Employment: Immigration Enforcement Shifts Focus To Employers Via Ice I-9 Audits
On July 1, 2009, Immigrations and Customs Enforcement (ICE) notified more than 650 businesses nationwide that ICE will be auditing their records to determine whether the companies have complied with Federal immigration law. The 650 notices issued on July 1 are the highest number of notices ever issued in a single day and exceed the total amount of notices sent out in 2008, which totaled 503 for the entire year. The Obama administration is implementing increased employer enforcement as a cornerstone of its immigration policy. This is a shift from the Bush administration, under which work-site raids focused on workers, rather than employers.
Federal law requires employers review identification and work authorization documents and complete the I-9 form for every employee. During the audits, ICE may review a company’s hiring records, including I-9 records, any I-9 policies, training manuals, training schedules, lists of all current and terminated employees, wage reports for employees, Social Security No-Match Letters. Employers with a significant number of unauthorized workers may be subject to fines. Criminal charges can apply if ICE believes the business knowingly hired illegal immigrants or there is a “pattern of egregious violations.”
As a result of a recent audit of an apparel company in California, ICE determined that 1,600 of the companies' 10,000 employees may not have had work authorizations. The company may be subject to a fine exceeding $100,000. Future violations may result in criminal charges. The company states many of the issues may have resulted from typographical errors or honest mistakes.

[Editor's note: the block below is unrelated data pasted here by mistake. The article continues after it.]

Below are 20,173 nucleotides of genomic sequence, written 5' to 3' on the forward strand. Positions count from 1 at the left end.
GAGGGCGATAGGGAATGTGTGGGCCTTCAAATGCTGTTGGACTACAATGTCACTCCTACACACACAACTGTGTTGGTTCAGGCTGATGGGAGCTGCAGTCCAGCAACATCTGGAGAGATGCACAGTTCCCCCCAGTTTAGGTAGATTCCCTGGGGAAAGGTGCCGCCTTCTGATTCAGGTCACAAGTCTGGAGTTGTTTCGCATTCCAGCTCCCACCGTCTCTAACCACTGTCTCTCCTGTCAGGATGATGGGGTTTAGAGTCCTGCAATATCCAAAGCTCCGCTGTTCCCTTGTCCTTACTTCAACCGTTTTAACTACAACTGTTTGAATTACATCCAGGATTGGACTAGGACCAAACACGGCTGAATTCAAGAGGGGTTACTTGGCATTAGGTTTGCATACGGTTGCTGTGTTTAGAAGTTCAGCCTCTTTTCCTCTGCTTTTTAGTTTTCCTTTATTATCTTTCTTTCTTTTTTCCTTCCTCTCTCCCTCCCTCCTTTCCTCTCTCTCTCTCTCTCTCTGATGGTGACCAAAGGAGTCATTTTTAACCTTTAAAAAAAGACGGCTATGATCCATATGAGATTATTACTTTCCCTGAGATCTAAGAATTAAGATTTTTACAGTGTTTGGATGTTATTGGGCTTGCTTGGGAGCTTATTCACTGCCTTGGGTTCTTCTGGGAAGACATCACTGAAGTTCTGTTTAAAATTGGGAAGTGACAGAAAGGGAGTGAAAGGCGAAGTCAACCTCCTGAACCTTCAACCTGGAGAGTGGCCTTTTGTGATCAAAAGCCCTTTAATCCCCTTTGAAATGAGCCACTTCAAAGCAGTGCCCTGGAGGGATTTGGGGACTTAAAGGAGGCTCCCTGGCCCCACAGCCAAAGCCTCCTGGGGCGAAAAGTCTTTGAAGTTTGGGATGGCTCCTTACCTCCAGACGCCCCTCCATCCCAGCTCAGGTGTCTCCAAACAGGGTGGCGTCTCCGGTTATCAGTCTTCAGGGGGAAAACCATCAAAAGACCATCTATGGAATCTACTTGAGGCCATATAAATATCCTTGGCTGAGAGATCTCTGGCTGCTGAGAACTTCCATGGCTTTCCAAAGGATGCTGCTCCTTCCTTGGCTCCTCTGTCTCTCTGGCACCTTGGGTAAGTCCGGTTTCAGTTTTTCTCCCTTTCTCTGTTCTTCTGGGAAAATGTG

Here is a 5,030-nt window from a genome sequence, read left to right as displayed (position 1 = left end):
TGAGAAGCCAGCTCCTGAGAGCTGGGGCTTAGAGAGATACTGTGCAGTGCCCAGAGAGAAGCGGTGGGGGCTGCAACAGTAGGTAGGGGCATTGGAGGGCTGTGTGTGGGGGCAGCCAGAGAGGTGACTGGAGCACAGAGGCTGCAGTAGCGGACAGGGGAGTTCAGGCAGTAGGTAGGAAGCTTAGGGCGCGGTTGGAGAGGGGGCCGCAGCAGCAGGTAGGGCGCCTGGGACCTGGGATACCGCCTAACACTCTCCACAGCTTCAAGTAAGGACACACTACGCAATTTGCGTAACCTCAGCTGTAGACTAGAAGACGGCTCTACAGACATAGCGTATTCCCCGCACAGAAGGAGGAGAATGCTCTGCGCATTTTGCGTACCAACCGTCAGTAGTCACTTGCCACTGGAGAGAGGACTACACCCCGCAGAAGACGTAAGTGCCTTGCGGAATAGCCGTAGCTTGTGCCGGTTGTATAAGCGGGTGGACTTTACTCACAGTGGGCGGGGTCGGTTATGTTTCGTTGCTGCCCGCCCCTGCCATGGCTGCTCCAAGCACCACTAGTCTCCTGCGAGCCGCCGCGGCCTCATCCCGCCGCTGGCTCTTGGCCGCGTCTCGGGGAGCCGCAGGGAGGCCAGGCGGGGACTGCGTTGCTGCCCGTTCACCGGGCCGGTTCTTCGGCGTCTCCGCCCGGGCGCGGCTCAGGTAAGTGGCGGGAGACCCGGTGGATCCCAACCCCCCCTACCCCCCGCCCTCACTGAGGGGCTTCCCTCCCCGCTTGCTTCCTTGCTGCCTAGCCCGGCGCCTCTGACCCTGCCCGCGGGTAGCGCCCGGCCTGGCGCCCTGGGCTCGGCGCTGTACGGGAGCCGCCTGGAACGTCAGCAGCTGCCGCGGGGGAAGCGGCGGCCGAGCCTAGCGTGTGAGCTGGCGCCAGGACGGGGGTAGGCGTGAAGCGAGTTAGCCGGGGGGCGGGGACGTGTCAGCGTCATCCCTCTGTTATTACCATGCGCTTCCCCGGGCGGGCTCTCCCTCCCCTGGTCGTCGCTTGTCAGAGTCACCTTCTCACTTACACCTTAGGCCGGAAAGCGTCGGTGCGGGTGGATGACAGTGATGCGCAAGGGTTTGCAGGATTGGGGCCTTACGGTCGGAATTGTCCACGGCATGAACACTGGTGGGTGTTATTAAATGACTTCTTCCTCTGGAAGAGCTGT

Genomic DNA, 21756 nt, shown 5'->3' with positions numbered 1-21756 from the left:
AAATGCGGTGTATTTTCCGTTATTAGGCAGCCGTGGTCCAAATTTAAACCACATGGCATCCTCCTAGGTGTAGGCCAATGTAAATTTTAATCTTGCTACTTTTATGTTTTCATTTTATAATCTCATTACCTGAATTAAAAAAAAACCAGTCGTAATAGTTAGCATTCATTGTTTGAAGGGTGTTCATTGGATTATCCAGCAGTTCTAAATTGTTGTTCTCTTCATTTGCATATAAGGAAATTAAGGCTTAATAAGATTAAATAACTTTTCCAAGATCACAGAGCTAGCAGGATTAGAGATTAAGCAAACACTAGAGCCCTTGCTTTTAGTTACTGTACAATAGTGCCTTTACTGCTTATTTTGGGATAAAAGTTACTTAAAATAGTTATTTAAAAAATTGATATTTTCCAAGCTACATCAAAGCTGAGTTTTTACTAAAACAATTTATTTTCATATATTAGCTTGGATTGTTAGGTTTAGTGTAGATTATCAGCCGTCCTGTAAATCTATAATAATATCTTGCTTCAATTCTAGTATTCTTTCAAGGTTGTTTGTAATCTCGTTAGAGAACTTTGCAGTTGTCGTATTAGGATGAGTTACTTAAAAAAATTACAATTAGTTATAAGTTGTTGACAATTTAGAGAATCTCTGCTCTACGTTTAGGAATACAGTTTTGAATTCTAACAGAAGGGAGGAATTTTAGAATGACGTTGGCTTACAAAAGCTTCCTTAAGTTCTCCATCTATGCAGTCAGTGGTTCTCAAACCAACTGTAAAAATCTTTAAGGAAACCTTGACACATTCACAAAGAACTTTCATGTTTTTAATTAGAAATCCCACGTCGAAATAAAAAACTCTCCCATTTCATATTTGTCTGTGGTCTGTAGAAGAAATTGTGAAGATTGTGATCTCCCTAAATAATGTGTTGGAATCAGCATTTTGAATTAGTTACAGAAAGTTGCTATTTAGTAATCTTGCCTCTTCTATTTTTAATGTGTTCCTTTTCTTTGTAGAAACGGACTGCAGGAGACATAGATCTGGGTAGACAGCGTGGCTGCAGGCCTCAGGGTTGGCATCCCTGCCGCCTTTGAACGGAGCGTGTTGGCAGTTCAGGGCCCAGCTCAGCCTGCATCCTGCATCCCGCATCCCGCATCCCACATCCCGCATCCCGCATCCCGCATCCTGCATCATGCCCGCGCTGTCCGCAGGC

Employers should ensure current I-9 practices comply with the law. Each employer should designate one person responsible for ensuring I-9 compliance. Each employer should have an I-9 policy in place that describes that company’s I-9 procedures.
To avoid possible discriminatory action, the I-9 policy should ensure consistent treatment for all employees and proper understanding on the limitations that apply to an employer’s requests for an employee’s documentation. For example, an employer is not required to keep copies of the documents reviewed to complete an I-9. However, if an employer chooses to do so, the copies must be retained for all employees. If an employer only keeps copies for some employees and not others, this may be considered discrimination. To avoid such inconsistencies, the I-9 policy should state whether the company will retain copies.
Annual self-audits are essential to ensure a company is following proper I-9 procedures. Those completing the I-9 forms should be trained on the contents of the I-9 policy, the I-9 Handbook, and common errors discovered during self-audits. Correctly setting up I-9 procedures now, which comply with the law, may save you problems down the road.
By Hilary L. Velandia, email@example.com